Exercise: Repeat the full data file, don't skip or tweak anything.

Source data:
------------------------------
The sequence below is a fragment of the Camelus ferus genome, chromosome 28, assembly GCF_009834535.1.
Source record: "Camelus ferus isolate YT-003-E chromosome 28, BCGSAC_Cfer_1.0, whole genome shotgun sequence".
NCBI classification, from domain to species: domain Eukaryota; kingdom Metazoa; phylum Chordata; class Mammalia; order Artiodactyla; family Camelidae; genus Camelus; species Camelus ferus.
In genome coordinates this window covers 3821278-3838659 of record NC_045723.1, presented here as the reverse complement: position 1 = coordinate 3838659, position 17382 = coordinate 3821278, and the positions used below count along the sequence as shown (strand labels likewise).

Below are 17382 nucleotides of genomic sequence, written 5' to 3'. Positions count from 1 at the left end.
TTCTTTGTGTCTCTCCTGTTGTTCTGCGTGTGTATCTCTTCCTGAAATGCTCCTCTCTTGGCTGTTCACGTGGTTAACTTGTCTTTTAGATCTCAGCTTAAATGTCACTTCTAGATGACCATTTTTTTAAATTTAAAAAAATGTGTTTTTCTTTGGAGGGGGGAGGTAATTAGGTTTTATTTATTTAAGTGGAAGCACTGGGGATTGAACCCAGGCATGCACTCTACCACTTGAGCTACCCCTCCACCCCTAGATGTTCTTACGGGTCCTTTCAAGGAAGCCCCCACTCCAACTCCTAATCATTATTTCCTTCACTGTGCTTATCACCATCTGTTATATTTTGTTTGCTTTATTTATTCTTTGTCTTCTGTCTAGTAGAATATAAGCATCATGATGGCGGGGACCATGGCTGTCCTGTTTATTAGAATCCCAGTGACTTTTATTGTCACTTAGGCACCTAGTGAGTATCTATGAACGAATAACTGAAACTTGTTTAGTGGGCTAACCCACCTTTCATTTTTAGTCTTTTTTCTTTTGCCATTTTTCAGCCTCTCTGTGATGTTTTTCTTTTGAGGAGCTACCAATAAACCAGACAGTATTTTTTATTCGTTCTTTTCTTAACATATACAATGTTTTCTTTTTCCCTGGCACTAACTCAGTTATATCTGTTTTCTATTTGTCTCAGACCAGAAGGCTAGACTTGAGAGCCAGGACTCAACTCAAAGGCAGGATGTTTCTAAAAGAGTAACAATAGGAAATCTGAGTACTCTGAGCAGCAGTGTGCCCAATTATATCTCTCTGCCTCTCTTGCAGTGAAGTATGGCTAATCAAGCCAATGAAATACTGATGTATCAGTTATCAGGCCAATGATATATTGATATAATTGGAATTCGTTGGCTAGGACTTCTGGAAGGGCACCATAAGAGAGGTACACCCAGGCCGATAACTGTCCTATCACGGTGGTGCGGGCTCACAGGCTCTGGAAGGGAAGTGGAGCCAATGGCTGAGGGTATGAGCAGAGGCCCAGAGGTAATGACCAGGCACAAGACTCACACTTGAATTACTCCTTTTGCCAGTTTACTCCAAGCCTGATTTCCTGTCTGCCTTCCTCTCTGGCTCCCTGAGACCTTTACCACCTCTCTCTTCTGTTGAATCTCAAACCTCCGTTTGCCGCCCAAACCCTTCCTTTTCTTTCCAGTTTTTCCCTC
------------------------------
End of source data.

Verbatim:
The sequence below is a fragment of the Camelus ferus genome, chromosome 28, assembly GCF_009834535.1.
Source record: "Camelus ferus isolate YT-003-E chromosome 28, BCGSAC_Cfer_1.0, whole genome shotgun sequence".
NCBI classification, from domain to species: domain Eukaryota; kingdom Metazoa; phylum Chordata; class Mammalia; order Artiodactyla; family Camelidae; genus Camelus; species Camelus ferus.
In genome coordinates this window covers 3821278-3838659 of record NC_045723.1, presented here as the reverse complement: position 1 = coordinate 3838659, position 17382 = coordinate 3821278, and the positions used below count along the sequence as shown (strand labels likewise).

Below are 17382 nucleotides of genomic sequence, written 5' to 3'. Positions count from 1 at the left end.
TTCTTTGTGTCTCTCCTGTTGTTCTGCGTGTGTATCTCTTCCTGAAATGCTCCTCTCTTGGCTGTTCACGTGGTTAACTTGTCTTTTAGATCTCAGCTTAAATGTCACTTCTAGATGACCATTTTTTTAAATTTAAAAAAATGTGTTTTTCTTTGGAGGGGGGAGGTAATTAGGTTTTATTTATTTAAGTGGAAGCACTGGGGATTGAACCCAGGCATGCACTCTACCACTTGAGCTACCCCTCCACCCCTAGATGTTCTTACGGGTCCTTTCAAGGAAGCCCCCACTCCAACTCCTAATCATTATTTCCTTCACTGTGCTTATCACCATCTGTTATATTTTGTTTGCTTTATTTATTCTTTGTCTTCTGTCTAGTAGAATATAAGCATCATGATGGCGGGGACCATGGCTGTCCTGTTTATTAGAATCCCAGTGACTTTTATTGTCACTTAGGCACCTAGTGAGTATCTATGAACGAATAACTGAAACTTGTTTAGTGGGCTAACCCACCTTTCATTTTTAGTCTTTTTTCTTTTGCCATTTTTCAGCCTCTCTGTGATGTTTTTCTTTTGAGGAGCTACCAATAAACCAGACAGTATTTTTTATTCGTTCTTTTCTTAACATATACAATGTTTTCTTTTTCCCTGGCACTAACTCAGTTATATCTGTTTTCTATTTGTCTCAGACCAGAAGGCTAGACTTGAGAGCCAGGACTCAACTCAAAGGCAGGATGTTTCTAAAAGAGTAACAATAGGAAATCTGAGTACTCTGAGCAGCAGTGTGCCCAATTATATCTCTCTGCCTCTCTTGCAGTGAAGTATGGCTAATCAAGCCAATGAAATACTGATGTATCAGTTATCAGGCCAATGATATATTGATATAATTGGAATTCGTTGGCTAGGACTTCTGGAAGGGCACCATAAGAGAGGTACACCCAGGCCGATAACTGTCCTATCACGGTGGTGCGGGCTCACAGGCTCTGGAAGGGAAGTGGAGCCAATGGCTGAGGGTATGAGCAGAGGCCCAGAGGTAATGACCAGGCACAAGACTCACACTTGAATTACTCCTTTTGCCAGTTTACTCCAAGCCTGATTTCCTGTCTGCCTTCCTCTCTGGCTCCCTGAGACCTTTACCACCTCTCTCTTCTGTTGAATCTCAAACCTCCGTTTGCCGCCCAAACCCTTCCTTTTCTTTCCAGTTTTTCCCTC